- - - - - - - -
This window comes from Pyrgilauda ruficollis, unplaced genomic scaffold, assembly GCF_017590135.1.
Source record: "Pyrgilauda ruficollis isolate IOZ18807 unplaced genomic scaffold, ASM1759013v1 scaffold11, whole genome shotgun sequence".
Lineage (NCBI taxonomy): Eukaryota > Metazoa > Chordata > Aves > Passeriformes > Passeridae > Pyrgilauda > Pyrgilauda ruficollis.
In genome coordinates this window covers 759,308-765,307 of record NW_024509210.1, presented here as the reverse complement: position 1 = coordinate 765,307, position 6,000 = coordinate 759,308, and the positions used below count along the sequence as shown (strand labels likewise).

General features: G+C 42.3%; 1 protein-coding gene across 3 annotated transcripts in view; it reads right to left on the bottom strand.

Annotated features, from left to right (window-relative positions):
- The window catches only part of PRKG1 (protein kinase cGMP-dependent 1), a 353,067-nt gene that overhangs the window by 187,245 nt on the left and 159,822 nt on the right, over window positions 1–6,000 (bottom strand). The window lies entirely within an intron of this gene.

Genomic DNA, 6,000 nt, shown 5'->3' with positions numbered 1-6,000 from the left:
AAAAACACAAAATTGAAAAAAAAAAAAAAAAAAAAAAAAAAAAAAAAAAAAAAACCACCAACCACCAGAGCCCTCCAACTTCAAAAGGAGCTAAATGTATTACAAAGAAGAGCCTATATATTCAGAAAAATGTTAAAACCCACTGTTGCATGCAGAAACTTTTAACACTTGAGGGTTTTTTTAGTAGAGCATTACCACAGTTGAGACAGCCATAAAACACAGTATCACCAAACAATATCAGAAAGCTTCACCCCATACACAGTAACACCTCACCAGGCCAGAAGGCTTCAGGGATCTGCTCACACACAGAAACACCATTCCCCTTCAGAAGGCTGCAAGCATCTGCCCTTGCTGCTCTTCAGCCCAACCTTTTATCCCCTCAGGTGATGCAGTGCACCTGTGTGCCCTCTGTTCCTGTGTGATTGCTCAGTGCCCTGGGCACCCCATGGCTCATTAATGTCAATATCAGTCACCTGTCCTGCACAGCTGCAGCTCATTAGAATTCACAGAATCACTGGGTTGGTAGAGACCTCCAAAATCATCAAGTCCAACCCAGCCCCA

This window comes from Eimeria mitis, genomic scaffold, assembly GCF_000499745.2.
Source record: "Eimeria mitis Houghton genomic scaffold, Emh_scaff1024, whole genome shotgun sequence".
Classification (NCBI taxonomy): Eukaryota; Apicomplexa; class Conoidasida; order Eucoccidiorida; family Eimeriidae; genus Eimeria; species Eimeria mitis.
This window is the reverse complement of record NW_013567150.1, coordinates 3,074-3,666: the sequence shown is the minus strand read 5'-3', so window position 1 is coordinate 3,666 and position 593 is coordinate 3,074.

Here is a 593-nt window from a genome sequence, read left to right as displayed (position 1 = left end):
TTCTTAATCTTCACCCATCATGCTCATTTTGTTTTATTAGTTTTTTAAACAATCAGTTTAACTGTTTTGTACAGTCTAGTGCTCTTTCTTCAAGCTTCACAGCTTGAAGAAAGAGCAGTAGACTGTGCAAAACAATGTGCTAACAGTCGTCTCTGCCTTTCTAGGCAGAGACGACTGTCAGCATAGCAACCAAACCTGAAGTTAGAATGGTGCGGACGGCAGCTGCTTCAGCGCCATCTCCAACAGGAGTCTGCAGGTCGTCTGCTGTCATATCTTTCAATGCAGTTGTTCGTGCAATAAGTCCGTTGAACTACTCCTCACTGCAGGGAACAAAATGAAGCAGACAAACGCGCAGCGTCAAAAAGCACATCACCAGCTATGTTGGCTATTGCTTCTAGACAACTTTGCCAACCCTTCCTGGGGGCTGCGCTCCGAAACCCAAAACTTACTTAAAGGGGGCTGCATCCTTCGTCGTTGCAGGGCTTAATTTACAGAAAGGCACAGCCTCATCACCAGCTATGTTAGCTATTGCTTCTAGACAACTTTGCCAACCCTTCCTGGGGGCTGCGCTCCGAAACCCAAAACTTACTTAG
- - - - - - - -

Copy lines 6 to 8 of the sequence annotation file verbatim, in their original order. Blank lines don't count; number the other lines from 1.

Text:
Annotated features, from left to right (window-relative positions):
- The window catches only part of PRKG1 (protein kinase cGMP-dependent 1), a 353,067-nt gene that overhangs the window by 187,245 nt on the left and 159,822 nt on the right, over window positions 1–6,000 (bottom strand). The window lies entirely within an intron of this gene.

Genomic DNA, 6,000 nt, shown 5'->3' with positions numbered 1-6,000 from the left: